Andrew Jackson was born in the backwoods of the Carolinas in 1767 where he received sparse education. At age thirteen he fought in the Revolutionary war and was held in a prisoner of war camp. By the end of the war, Jackson was the last living member of his family. He studied law for two years, served as a Tennessee Senator and Representative, became a national hero as a general in the War of 1812, and engaged in numerous brawls and duels to defend his honor and the honor of those around him. As politics began to centralize around Jackson, the Democratic Party formed around him and another party, the Whigs, grew directly as opposition to him. During his presidency, Jackson destroyed the Second Bank of the United States, a “private corporation but virtually a Government-sponsored monopoly,” because he believed it as having unequal economic privilege. Jackson achieved reelection in 1832 with more than 56 percent of the popular vote, almost five times as many votes as his primary opponent. During his second term as president, Jackson took on John Calhoun and South Carolina’s effort to nullify a national protective tariff. Tensions rose, but Jackson did not back down, claiming that states are not free to do whatever they want. South Carolina backed down, successfully holding off secession and the Civil War for the rest of Jackson’s lifetime.

Andrew Jackson achieved national fame for his involvement as a general in the War of 1812, especially the Battle of New Orleans. This fame skyrocketed him into the public eye, leading to a successful political career. However, his involvement in the War of 1812 as well as the First Seminole War contributed to a preexisting discrimination against Native Americans, a view held by a majority of white Americans at the time. When he became president, Jackson set out to implement his pro-white settlement policies, forcing the Native Americans off their land. In 1830 Jackson signed the Indian Removal Act, ordering the relocation of the American Indian tribes to west of the Mississippi. This also known as the Trail of Tears.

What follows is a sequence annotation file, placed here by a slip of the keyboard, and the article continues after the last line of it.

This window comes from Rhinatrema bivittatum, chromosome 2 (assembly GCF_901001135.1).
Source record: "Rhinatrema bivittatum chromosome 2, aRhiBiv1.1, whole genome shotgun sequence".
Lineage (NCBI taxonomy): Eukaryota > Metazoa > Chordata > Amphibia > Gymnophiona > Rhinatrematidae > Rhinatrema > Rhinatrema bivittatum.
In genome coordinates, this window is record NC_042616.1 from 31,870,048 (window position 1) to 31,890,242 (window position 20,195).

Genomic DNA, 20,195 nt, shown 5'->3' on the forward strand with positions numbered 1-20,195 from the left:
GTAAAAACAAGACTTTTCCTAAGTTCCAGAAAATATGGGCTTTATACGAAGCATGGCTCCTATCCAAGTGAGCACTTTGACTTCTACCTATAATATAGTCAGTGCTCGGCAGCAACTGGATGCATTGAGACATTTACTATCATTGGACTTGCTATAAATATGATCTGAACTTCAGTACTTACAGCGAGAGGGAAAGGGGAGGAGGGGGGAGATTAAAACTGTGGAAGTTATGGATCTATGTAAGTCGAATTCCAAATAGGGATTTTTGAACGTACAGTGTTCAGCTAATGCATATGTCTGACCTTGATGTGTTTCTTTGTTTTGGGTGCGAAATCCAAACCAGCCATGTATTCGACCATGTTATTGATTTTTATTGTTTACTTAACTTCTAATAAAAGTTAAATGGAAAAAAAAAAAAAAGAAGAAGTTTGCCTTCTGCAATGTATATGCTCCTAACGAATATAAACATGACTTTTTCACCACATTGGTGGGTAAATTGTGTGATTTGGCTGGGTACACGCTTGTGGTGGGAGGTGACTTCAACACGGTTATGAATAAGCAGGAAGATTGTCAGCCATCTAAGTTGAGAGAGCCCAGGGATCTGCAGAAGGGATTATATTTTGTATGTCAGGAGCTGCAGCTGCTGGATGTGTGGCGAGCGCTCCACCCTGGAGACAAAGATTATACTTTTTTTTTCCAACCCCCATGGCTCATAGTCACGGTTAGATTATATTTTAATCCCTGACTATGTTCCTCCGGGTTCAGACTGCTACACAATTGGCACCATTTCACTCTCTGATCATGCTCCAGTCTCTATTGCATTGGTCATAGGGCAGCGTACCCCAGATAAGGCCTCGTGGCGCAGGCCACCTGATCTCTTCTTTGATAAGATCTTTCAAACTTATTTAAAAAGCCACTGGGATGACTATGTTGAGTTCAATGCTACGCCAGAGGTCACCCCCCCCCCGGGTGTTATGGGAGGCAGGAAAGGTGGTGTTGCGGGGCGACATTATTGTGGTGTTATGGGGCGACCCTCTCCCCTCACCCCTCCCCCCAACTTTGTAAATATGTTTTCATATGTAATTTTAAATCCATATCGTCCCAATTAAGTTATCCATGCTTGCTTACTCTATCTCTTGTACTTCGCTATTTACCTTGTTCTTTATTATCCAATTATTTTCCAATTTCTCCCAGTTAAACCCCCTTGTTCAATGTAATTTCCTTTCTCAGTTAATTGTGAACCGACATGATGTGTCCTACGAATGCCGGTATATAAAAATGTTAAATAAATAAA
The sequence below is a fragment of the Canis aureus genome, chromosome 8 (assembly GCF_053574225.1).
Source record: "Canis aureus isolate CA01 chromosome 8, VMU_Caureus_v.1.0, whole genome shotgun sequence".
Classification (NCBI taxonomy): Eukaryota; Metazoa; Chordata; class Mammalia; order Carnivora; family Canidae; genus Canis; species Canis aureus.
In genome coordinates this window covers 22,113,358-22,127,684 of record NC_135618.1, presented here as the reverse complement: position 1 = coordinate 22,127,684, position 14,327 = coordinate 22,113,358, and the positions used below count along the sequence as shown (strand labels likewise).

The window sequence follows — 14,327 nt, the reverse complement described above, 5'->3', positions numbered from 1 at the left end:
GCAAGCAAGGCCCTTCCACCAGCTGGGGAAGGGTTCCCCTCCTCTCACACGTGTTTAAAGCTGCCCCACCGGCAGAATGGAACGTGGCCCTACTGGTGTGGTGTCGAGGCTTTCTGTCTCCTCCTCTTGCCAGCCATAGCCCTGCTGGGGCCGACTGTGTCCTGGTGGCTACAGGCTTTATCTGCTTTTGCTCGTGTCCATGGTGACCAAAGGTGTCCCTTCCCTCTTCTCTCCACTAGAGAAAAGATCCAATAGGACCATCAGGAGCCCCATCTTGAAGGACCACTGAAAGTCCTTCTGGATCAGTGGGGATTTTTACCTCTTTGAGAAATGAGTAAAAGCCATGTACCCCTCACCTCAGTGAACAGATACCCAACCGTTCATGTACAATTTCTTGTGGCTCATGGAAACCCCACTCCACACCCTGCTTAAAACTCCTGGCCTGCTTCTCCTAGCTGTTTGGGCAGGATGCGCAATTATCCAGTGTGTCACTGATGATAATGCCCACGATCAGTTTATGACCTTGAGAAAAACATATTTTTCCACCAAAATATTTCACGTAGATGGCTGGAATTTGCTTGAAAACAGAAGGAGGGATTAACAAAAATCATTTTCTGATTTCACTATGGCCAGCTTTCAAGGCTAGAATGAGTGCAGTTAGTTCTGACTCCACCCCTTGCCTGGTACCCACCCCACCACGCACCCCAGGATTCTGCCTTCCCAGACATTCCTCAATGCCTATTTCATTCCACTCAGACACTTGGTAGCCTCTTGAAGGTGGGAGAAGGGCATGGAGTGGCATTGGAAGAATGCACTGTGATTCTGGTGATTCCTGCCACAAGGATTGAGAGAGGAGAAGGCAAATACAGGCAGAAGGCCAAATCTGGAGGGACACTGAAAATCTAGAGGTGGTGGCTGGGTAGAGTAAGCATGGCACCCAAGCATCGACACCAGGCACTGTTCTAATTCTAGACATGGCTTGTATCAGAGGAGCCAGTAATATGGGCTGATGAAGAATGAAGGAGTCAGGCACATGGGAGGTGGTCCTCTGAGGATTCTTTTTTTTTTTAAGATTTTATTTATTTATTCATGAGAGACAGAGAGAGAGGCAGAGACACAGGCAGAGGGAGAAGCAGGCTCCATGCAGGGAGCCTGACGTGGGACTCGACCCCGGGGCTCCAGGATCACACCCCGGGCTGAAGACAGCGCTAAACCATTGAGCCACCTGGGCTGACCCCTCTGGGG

During the election of 1824, there was still this idea of reciprocity among elite men that was still fairly common. Jackson lost to John Quincy Adams because of this “I’ll scratch your back, you scratch mine” type of mentality, in what became known as the corrupt bargain. This infuriated Jackson, who had won the popular vote by a large margin, and so by the time the election of 1828 came around he took no chances. During the campaigning of this election, we see the first real use of mudslinging in American politics. Mudslinging is basically attacking your opponent rather than his policies. John Quincy Adams did not believe in this kind of campaigning, but his followers did. They put out Coffin Handbills, which declared the number of men Andrew Jackson had killed, as well as claimed Jackson’s mother was a prostitute and his wife a bigamist. Jackson came back with plenty of ammunition about the corrupt bargain. In addition, Andrew Jackson was the first candidate for the Democratic Party, which had really formed around his “common people” cause, in the election of 1828. With his Democratic Party, Jackson tapped into this idea of mass party democracy. Political machines started working for him and people started following him and the party fervently. This was the first time anyone had ever really identified with a political party as part of who they are.

https://www.whitehouse.gov/about-the-white-house/presidents/andrew-jackson/

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CC BY-SA 4.0 Andrew Jackson in the Modern World (4) by Olivia is licensed under a Creative Commons Attribution-ShareAlike 4.0 International License.

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